A man has impressively caught two octopuses with his bare hands while walking along the Dunedin coastline.
Samoan tourist Seleselelimalelei Lavea was visiting family in Dunedin when he spotted two octopuses swimming along Andersons Bay Inlet.
In the video posted to Facebook, the Lavea and his brother-in-law can be seen clapping above the waterline, a technique used to create vibration and attract sea life to the surface.
After a couple of minutes, a family member can be seen leaning into the water before plucking the octopus out with his bare hands.
Not happy with their first catch, the video shows the group reaching in for a second octopus they had attracted to the top of the water.
The video caption, which was translated from Samoan to English, roughly says: "Well done on the octopus catch today bro. You guys are funny with how you catch octopus here in New Zealand."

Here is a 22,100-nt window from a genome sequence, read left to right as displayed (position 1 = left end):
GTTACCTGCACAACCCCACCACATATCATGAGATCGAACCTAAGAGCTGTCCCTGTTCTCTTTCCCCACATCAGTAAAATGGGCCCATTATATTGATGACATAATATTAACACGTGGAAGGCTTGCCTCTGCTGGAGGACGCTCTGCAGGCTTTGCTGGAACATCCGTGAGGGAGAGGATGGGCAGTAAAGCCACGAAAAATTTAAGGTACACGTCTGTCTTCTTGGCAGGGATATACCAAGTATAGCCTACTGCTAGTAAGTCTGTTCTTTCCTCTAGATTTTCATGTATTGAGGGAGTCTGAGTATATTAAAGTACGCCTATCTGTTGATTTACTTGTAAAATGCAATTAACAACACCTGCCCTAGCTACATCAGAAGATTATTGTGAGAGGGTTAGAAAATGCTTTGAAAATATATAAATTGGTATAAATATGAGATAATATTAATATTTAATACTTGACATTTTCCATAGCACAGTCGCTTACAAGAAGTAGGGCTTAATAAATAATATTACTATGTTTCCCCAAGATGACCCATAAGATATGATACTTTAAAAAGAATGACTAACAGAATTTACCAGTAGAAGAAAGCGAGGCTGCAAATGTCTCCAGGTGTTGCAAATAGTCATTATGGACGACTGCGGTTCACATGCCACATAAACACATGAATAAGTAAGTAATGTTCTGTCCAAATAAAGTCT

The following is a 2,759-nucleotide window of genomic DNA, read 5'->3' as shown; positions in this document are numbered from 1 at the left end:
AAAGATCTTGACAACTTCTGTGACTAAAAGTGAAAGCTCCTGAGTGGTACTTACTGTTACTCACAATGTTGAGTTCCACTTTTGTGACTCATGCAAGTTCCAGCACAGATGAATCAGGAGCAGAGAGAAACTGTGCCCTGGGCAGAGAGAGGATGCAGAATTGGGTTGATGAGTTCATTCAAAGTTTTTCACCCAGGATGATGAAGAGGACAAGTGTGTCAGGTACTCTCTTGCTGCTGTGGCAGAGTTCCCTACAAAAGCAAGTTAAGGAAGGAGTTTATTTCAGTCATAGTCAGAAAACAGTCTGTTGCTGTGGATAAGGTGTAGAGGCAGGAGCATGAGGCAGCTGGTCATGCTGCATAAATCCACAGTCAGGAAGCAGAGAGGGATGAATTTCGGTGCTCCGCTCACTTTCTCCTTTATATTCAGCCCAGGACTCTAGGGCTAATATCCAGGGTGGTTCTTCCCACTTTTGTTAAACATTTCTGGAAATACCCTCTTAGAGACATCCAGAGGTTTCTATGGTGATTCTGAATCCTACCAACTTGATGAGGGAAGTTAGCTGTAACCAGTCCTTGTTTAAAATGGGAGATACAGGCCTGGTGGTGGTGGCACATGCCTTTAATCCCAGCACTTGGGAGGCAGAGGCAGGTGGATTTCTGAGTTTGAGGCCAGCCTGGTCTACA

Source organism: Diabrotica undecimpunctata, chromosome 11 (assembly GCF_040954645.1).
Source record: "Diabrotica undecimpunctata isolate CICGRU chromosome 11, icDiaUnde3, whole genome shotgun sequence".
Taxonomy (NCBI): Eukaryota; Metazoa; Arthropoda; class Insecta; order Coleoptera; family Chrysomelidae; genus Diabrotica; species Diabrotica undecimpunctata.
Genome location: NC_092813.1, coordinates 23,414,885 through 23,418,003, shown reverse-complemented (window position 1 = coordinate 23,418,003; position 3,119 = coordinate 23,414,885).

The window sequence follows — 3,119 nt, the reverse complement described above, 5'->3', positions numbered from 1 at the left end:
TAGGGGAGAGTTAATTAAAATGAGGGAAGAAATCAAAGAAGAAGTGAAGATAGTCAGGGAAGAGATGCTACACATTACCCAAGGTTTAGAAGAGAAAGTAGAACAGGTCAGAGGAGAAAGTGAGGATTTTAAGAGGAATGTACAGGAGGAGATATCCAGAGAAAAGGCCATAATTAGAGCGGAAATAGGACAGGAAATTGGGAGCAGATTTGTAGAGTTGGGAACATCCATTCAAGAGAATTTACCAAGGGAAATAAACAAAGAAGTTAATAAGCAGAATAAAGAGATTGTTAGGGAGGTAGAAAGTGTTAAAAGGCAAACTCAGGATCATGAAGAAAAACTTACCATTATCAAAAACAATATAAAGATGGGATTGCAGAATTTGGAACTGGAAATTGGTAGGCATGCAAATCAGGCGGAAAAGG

One Samoan-Dunedin local told the Herald the deep south have a wealth of octopuses swimming in their waters.
"Samoans around here say we have the best octopus.
"Whenever we travel up the North Island that's normally one of the things we take up because it's so accessible for us down here to catch whereas up north its super expensive."
Octopuses live for only two years and are considered "terminal spawners", but the tentacled sealife is considered extremely intelligent.
"Octopuses are curious animals with a level of intelligence similar to that of a clever dog," marine scientist Dr Jean McKinnon told the Otago Daily Times in 2016.
Once a powerful god in Samoa, Fe'e, the octopus, was considered an object of worship. In pre-colonial Samoa, Fe'e was one of the most powerful gods in the pantheon, the God of War.
Adherents would call on him before battle, with the words:
Le fe'e e, fa'afofoga mai ia, (O Fe'e listen,)
O a'u o Fale, o le e tulai atu nei, (I am Fale, who stands before you,)
Le Fe'e, aumai ou mumu fua, (O Fe'e, give us your red flaming rage,)
Se'i tau, ai le taua nei. (With which to fight this battle.)
According to myth, Fe'e could transform from octopus to human.
Lavea's video, which was posted online on Monday, has had more than 130,000 views and 440 shares.